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Patents

Best Approach To Keeping a Virtual World Protocol Free to All? 163

arkowitz writes "I invented a protocol called CICP for interacting with virtual worlds, and filed a provisional patent application on it March 20 of last year. I have since declared the protocol open and public, and contributed an implementation of it to the Sun Wonderland project, which is GPL; and made public the LSL code and accompanying Java servlet for the Second Life implementation of the protocol. I've been collaborating with a fellow in Finland named Tommi S. E. Laukkanen on a new protocol called MXP: Metaverse Exchange Protocol (here's a full description at cybertechnews.com). MXP is and will always be public domain; we intend it to enable an open and ubiquitous metaverse. My question is this: is there any reason to complete the patent app for CICP, which could potentially cover MXP as well, and release it to the public domain? The full app is due by March 20 and the legal work would probably cost my company $10k. Would finishing the patent protect the open and public protocols from patent trolls, or would it be a waste of money? Also, what kind of document would I need to make official the public-domaining of the app?"
Communications

Scientists "Teleport" Quantum Information One Meter 107

the4thdimension writes "While we may not be beaming up to the Enterprise anytime soon, a team of scientists from the University of Maryland and the University of Michigan have managed to teleport information between two atoms up to a meter apart. Until this point, only very tiny distances were able to be traveled. However, using a complicated system of photons, ions, lasers, and electromagnetics, scientists have managed to 'teleport' information contained on one atom to another atom that is in a separate sealed container. This can lead to a wide range of developments in computing and communications." Update: 01/29 22:29 GMT by T : Sorry, it's a dupe, but today's article in Time is better reading than the abstract anyhow.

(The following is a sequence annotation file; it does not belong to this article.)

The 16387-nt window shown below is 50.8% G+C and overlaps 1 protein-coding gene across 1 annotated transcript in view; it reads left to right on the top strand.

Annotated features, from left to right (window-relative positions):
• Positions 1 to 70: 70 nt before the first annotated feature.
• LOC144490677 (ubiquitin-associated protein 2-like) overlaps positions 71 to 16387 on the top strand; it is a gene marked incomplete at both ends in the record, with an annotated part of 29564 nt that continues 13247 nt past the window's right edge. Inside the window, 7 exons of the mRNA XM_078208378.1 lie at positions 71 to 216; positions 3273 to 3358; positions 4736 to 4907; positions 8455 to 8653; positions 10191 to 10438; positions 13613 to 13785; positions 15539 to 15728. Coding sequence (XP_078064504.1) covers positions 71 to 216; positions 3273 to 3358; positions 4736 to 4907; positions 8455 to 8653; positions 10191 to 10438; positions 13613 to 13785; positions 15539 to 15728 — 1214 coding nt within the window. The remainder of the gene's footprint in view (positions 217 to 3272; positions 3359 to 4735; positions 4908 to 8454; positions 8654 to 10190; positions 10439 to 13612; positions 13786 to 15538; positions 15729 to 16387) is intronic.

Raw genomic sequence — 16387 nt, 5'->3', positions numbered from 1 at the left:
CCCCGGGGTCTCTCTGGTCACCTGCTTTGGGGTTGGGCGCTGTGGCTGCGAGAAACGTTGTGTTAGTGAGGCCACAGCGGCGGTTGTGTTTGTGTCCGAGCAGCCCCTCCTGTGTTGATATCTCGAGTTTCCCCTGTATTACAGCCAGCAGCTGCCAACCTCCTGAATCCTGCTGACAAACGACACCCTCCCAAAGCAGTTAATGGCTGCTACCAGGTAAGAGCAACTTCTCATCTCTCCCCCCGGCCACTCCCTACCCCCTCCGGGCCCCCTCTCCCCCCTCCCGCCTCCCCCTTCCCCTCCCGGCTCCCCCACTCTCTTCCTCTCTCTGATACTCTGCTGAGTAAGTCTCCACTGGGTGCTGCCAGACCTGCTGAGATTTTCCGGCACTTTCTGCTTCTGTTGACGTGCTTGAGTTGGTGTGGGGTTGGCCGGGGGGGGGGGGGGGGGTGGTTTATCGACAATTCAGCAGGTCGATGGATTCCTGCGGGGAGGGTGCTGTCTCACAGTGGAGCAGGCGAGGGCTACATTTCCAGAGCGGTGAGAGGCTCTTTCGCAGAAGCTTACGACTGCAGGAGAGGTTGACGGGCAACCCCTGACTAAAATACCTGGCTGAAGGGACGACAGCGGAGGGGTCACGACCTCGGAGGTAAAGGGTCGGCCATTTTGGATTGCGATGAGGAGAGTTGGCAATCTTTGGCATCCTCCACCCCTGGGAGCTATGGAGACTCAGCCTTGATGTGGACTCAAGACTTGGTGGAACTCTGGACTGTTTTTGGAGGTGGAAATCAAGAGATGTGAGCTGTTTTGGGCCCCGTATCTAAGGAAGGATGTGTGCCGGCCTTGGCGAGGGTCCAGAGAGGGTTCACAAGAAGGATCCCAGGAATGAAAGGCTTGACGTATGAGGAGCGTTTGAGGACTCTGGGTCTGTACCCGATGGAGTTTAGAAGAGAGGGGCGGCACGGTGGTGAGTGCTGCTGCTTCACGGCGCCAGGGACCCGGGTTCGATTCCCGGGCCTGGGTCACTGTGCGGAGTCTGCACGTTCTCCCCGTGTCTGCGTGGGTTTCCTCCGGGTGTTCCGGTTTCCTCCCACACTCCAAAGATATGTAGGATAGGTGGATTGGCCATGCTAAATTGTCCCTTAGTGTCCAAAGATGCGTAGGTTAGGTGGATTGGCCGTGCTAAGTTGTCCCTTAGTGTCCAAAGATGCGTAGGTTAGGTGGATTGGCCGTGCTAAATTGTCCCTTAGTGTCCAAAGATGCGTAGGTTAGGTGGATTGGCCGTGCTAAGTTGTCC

Image

Goat Detained In Armed Robbery 21

Nigerian police are holding a goat on suspicion of attempted armed robbery. "The group of vigilante men came to report that while they were on patrol they saw some hoodlums attempting to rob a car. They pursued them. However one of them escaped while the other turned into a goat," said Kwara state police spokesman Tunde Mohammed. He should have turned into a car and drove away.
Games

Smash Bros. Creators Behind New TMNT Game 29

The Opposable Thumbs blog reports that work is underway on a new Teenage Mutant Ninja Turtles game for the Wii. They note that "Game Arts, the developer for Super Smash Bros. Brawl, will be creating the four-player action title for Ubisoft." According to the press release, the game is set to launch in late 2009 to celebrate 25 years of the TMNT franchise. The game won't be tied to any particular movie or TV series.
Music

Guitar Hero: Metallica Setlist Released 82

An anonymous reader writes "Metallica has announced the setlist for their upcoming Guitar Hero game. They have a wide variety of songs from their different albums. There are 28 Metallica songs and 21 from other artists. They have also confirmed the release date of March 29th. The list includes Enter Sandman, The Unforgiven, One, and For Whom the Bell Tolls. Fans who pre-order the game will have an opportunity to get an extra bass drum pedal to keep up with Lars Ulrich's beats."